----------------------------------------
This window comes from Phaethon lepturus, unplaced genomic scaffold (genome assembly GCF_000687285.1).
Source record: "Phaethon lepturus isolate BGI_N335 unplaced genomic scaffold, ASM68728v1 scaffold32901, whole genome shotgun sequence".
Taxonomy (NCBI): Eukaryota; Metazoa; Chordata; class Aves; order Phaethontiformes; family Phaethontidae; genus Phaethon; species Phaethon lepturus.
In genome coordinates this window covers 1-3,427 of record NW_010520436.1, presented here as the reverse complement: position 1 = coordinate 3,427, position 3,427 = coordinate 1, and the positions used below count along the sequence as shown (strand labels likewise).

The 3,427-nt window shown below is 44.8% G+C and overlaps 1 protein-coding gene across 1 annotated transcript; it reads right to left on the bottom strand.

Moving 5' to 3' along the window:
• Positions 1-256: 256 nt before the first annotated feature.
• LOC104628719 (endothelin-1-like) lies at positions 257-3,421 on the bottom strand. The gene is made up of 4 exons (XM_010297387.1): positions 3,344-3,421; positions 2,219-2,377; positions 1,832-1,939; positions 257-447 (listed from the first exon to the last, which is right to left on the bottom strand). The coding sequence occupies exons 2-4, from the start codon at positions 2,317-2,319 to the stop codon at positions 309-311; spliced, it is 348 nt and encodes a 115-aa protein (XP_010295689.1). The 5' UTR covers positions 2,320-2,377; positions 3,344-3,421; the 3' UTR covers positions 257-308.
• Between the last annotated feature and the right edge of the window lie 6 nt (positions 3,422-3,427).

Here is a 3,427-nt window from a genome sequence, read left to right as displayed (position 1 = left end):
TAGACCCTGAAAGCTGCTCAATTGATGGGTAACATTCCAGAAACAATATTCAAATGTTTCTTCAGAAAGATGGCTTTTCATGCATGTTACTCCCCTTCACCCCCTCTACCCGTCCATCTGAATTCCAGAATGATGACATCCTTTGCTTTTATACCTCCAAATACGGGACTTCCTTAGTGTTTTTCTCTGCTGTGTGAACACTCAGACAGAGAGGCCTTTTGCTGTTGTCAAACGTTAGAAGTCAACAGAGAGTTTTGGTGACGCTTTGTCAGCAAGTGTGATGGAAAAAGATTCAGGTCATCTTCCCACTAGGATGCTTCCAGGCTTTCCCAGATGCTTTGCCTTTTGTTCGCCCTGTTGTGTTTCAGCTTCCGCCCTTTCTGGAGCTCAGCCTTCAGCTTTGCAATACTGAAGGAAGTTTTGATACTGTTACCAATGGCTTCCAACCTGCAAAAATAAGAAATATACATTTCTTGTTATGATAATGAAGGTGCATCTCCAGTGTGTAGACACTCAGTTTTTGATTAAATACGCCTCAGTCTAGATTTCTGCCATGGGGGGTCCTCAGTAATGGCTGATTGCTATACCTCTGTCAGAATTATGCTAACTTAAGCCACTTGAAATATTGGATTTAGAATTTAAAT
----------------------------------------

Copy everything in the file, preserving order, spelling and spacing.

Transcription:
This window comes from Phaethon lepturus, unplaced genomic scaffold (genome assembly GCF_000687285.1).
Source record: "Phaethon lepturus isolate BGI_N335 unplaced genomic scaffold, ASM68728v1 scaffold32901, whole genome shotgun sequence".
Taxonomy (NCBI): Eukaryota; Metazoa; Chordata; class Aves; order Phaethontiformes; family Phaethontidae; genus Phaethon; species Phaethon lepturus.
In genome coordinates this window covers 1-3,427 of record NW_010520436.1, presented here as the reverse complement: position 1 = coordinate 3,427, position 3,427 = coordinate 1, and the positions used below count along the sequence as shown (strand labels likewise).

The 3,427-nt window shown below is 44.8% G+C and overlaps 1 protein-coding gene across 1 annotated transcript; it reads right to left on the bottom strand.

Moving 5' to 3' along the window:
• Positions 1-256: 256 nt before the first annotated feature.
• LOC104628719 (endothelin-1-like) lies at positions 257-3,421 on the bottom strand. The gene is made up of 4 exons (XM_010297387.1): positions 3,344-3,421; positions 2,219-2,377; positions 1,832-1,939; positions 257-447 (listed from the first exon to the last, which is right to left on the bottom strand). The coding sequence occupies exons 2-4, from the start codon at positions 2,317-2,319 to the stop codon at positions 309-311; spliced, it is 348 nt and encodes a 115-aa protein (XP_010295689.1). The 5' UTR covers positions 2,320-2,377; positions 3,344-3,421; the 3' UTR covers positions 257-308.
• Between the last annotated feature and the right edge of the window lie 6 nt (positions 3,422-3,427).

Here is a 3,427-nt window from a genome sequence, read left to right as displayed (position 1 = left end):
TAGACCCTGAAAGCTGCTCAATTGATGGGTAACATTCCAGAAACAATATTCAAATGTTTCTTCAGAAAGATGGCTTTTCATGCATGTTACTCCCCTTCACCCCCTCTACCCGTCCATCTGAATTCCAGAATGATGACATCCTTTGCTTTTATACCTCCAAATACGGGACTTCCTTAGTGTTTTTCTCTGCTGTGTGAACACTCAGACAGAGAGGCCTTTTGCTGTTGTCAAACGTTAGAAGTCAACAGAGAGTTTTGGTGACGCTTTGTCAGCAAGTGTGATGGAAAAAGATTCAGGTCATCTTCCCACTAGGATGCTTCCAGGCTTTCCCAGATGCTTTGCCTTTTGTTCGCCCTGTTGTGTTTCAGCTTCCGCCCTTTCTGGAGCTCAGCCTTCAGCTTTGCAATACTGAAGGAAGTTTTGATACTGTTACCAATGGCTTCCAACCTGCAAAAATAAGAAATATACATTTCTTGTTATGATAATGAAGGTGCATCTCCAGTGTGTAGACACTCAGTTTTTGATTAAATACGCCTCAGTCTAGATTTCTGCCATGGGGGGTCCTCAGTAATGGCTGATTGCTATACCTCTGTCAGAATTATGCTAACTTAAGCCACTTGAAATATTGGATTTAGAATTTAAAT